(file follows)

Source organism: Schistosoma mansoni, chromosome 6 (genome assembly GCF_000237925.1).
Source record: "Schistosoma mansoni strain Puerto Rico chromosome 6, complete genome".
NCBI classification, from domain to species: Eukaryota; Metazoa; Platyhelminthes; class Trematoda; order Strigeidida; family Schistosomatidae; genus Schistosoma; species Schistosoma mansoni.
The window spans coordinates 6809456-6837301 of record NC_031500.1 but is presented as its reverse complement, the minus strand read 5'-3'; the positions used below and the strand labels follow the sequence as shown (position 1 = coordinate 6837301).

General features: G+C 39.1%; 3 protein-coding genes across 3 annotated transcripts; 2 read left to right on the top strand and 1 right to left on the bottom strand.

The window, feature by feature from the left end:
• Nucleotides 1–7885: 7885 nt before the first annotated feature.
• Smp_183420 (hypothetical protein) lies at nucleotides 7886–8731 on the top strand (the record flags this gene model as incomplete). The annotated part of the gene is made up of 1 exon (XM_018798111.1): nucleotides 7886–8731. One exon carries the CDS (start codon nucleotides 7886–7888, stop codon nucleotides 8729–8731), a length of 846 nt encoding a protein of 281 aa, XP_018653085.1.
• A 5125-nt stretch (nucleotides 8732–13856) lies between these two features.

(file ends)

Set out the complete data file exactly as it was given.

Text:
Source organism: Schistosoma mansoni, chromosome 6 (genome assembly GCF_000237925.1).
Source record: "Schistosoma mansoni strain Puerto Rico chromosome 6, complete genome".
NCBI classification, from domain to species: Eukaryota; Metazoa; Platyhelminthes; class Trematoda; order Strigeidida; family Schistosomatidae; genus Schistosoma; species Schistosoma mansoni.
The window spans coordinates 6809456-6837301 of record NC_031500.1 but is presented as its reverse complement, the minus strand read 5'-3'; the positions used below and the strand labels follow the sequence as shown (position 1 = coordinate 6837301).

General features: G+C 39.1%; 3 protein-coding genes across 3 annotated transcripts; 2 read left to right on the top strand and 1 right to left on the bottom strand.

The window, feature by feature from the left end:
• Nucleotides 1–7885: 7885 nt before the first annotated feature.
• Smp_183420 (hypothetical protein) lies at nucleotides 7886–8731 on the top strand (the record flags this gene model as incomplete). The annotated part of the gene is made up of 1 exon (XM_018798111.1): nucleotides 7886–8731. One exon carries the CDS (start codon nucleotides 7886–7888, stop codon nucleotides 8729–8731), a length of 846 nt encoding a protein of 281 aa, XP_018653085.1.
• A 5125-nt stretch (nucleotides 8732–13856) lies between these two features.